When setting up a wireless network, some people may choose to enable the feature to hide the SSID. Originally, the thinking was that if the SSID is not broadcast, then it will be less likely to be targeted with an attack. By now, the myths about a hidden SSID being more secure have been debunked. The most important part related to KARMA is that if your client is configured to connect to hidden SSIDs, it will send out probes for those networks.
KARMA in 2015
Since the KARMA attack is over ten years old, it surely doesn't affect modern platforms, right? Sadly, that's not the case. Many modern platforms can be affected by KARMA in some way.
One platform that is still vulnerable to KARMA is Mac OS X. Even with the latest Yosemite version (10.10.4), turning on Wi-Fi will cause probes to be sent. If OS X has at least one open network remembered, then it could associate with a KARMA attacker's network without the user noticing.
I tested Windows 7. By default, Windows does not send out probes for wireless networks, and therefore does not appear to be vulnerable to KARMA. However, I discovered that the wireless adapter that I was using for testing can make Windows vulnerable to KARMA. When installing the affected software, the default option is to install the driver and a wireless configuration utility. There is an optional way of running the installer that only installs the driver. As it turns out, the wireless configuration utility configures Windows in a way that makes it vulnerable.
When the affected software is used to connect to a wireless network, it creates a Windows network profile that is vulnerable to KARMA:
The option to "Connect even if the network is not broadcasting its name (SSID)" guarantees that Windows will send out a probe request, and the "Connect automatically when this network is in range" option causes the network connection to happen without any user interaction. Those two options combined result in a KARMA-vulnerable system.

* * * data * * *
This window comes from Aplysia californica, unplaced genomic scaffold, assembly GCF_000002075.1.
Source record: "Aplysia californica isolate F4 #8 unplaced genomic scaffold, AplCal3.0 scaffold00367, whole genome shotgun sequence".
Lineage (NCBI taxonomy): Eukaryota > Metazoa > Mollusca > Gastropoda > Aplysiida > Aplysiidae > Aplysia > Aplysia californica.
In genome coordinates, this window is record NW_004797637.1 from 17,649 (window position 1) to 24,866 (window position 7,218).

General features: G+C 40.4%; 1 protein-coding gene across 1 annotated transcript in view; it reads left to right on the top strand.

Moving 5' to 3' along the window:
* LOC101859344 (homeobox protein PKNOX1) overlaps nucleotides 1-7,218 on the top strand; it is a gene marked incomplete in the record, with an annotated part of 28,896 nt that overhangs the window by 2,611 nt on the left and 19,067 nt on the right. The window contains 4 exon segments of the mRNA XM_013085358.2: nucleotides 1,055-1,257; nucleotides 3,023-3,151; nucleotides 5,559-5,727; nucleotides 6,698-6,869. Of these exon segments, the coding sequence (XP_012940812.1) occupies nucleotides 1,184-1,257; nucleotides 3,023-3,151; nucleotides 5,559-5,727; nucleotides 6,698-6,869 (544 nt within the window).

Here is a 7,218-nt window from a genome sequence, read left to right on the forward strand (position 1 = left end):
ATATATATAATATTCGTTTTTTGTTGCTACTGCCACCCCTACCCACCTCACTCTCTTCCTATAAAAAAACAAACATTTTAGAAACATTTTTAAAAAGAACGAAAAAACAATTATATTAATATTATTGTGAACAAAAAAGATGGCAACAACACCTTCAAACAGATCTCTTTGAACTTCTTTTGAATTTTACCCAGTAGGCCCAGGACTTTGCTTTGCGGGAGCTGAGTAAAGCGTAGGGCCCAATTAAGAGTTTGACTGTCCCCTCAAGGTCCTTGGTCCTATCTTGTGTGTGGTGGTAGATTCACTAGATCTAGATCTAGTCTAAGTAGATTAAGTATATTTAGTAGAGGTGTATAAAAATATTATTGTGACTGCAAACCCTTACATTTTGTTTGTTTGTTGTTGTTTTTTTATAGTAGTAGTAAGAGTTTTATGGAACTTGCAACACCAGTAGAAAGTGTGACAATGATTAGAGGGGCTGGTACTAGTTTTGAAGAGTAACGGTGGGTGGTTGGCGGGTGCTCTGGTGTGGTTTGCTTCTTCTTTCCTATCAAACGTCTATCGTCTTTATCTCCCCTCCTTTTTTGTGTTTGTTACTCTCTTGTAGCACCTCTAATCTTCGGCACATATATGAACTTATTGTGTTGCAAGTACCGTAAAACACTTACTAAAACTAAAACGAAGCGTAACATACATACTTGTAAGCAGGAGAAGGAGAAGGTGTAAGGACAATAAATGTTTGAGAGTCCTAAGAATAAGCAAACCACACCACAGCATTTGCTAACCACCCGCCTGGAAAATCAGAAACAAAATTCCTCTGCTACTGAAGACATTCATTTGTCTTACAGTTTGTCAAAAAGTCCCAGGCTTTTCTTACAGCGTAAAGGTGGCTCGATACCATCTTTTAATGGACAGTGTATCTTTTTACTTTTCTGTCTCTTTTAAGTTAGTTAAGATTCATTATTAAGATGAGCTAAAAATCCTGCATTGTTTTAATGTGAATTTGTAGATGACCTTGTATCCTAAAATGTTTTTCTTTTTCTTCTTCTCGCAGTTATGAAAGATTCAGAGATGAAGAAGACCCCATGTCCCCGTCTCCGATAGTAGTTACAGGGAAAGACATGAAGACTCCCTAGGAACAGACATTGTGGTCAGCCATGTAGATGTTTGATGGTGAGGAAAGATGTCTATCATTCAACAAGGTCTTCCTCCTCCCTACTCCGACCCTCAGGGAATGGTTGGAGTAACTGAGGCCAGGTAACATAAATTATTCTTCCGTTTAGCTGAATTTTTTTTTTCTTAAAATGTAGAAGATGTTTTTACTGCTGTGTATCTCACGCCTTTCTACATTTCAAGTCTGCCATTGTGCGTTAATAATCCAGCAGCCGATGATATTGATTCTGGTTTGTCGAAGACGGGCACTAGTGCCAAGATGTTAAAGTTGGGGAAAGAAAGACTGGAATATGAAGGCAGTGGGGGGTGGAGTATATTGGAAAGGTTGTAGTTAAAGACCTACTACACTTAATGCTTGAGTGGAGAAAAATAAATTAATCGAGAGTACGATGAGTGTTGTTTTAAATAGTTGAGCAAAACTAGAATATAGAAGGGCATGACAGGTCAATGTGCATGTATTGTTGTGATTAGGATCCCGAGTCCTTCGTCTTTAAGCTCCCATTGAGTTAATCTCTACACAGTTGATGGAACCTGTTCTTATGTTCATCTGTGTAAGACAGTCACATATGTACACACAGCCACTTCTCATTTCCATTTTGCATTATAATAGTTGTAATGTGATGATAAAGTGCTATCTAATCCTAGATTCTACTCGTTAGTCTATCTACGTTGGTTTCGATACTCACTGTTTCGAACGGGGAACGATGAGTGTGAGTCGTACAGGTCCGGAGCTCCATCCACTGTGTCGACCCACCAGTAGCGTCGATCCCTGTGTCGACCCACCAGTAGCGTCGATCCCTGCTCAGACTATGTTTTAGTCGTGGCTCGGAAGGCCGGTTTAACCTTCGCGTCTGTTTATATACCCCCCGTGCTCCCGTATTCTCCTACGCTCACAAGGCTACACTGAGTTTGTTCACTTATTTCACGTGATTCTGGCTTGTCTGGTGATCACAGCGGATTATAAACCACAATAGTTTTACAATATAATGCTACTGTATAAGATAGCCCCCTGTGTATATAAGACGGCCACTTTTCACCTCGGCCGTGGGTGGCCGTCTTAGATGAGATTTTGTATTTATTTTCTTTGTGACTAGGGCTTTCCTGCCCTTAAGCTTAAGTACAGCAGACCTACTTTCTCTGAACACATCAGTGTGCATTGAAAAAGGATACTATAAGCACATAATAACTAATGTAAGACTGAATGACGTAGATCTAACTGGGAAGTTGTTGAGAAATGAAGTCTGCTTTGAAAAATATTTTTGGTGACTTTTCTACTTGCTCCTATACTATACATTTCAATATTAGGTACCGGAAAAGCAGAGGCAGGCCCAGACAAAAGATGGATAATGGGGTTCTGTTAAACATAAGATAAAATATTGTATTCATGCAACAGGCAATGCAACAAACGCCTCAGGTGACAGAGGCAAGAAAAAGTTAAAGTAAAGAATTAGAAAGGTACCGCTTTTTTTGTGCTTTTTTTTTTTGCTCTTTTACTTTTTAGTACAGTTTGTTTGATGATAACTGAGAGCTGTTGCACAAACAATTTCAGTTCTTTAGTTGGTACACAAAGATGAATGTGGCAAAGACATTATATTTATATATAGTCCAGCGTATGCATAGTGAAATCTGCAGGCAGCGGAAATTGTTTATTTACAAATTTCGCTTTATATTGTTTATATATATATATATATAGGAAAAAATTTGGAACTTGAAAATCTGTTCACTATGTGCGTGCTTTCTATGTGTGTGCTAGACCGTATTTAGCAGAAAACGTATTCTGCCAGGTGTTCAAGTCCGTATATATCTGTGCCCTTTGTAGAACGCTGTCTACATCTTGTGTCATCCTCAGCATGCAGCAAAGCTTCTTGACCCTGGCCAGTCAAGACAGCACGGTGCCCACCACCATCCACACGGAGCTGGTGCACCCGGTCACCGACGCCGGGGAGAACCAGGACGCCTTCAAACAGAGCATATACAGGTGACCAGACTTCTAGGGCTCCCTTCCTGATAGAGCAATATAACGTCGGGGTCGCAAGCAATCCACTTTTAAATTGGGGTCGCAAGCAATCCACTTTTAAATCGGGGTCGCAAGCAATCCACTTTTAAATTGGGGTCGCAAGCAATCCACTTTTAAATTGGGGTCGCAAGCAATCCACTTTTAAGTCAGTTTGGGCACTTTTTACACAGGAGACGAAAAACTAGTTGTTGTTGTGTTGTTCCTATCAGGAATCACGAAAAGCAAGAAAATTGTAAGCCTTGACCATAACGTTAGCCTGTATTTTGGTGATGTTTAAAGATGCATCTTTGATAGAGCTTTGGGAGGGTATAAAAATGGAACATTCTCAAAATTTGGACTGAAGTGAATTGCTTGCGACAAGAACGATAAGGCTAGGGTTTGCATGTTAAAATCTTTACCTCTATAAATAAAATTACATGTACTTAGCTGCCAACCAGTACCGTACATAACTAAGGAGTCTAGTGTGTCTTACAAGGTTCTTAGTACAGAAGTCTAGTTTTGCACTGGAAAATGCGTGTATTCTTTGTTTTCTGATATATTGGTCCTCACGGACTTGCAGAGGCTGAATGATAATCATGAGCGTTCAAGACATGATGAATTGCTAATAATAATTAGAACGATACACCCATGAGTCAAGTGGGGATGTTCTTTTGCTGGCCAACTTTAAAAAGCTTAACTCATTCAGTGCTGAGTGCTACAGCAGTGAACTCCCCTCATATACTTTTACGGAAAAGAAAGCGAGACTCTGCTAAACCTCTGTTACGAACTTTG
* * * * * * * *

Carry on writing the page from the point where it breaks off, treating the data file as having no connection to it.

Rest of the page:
There are plenty of different Linux distributions. Even within a single distribution, you can end up with various configurations that use different network managers. I looked at the default install of the most recent LTS desktop release of Ubuntu, which is 14.04. This platform is vulnerable to the KARMA attack. It will send probes for networks that it has connected to in the past and will happily connect to an attacker's KARMA network.
Older versions of Android, such as Gingerbread, are vulnerable to KARMA. Stock newer versions of Android (I tested "Ice Cream Sandwich" version 4.0.4) appear not to be affected, assuming the user has never saved a manually-added network. Saved networks that have had their SSIDs manually added will cause Android to send probe requests and be vulnerable to KARMA.
In my testing, Apple IOS devices fared well against KARMA. However, if an attacker is within radio range of the network being joined, an IOS device may join the attacker's KARMA network rather than the intended one.
All the Rest
It's probably obvious by now that it would be impractical to list the KARMA vulnerability status of all things that talk Wi-Fi. In my testing, I used a MAC address whitelist to limit Wi-Fi associations to my own devices. However, during the testing, some other devices nearby attempted unsuccessfully to associate with my KARMA hotspot. I saw an association attempt from a Barnes & Noble MAC address. One might conclude from this that at least one version of the NOOK is vulnerable to KARMA. I also saw an association attempt from a Blackberry Limited MAC address. So at least some form of a Blackberry device is vulnerable to KARMA. These days almost everything talks Wi-Fi, so comprehensively testing all the Wi-Fi-enabled things is not practical.
Conclusions and Recommendations
Vulnerability to KARMA is not a black-and-white situation. There are multiple factors that can affect how vulnerable a system is to KARMA. Some platforms are definitely more vulnerable than others. What are we to do about it then? Luckily, there are actions that we can all take.
To be on the safe side, assume that your device IS vulnerable to KARMA. When using a KARMA-vulnerable system, there are several precautions that you can take to limit your exposure: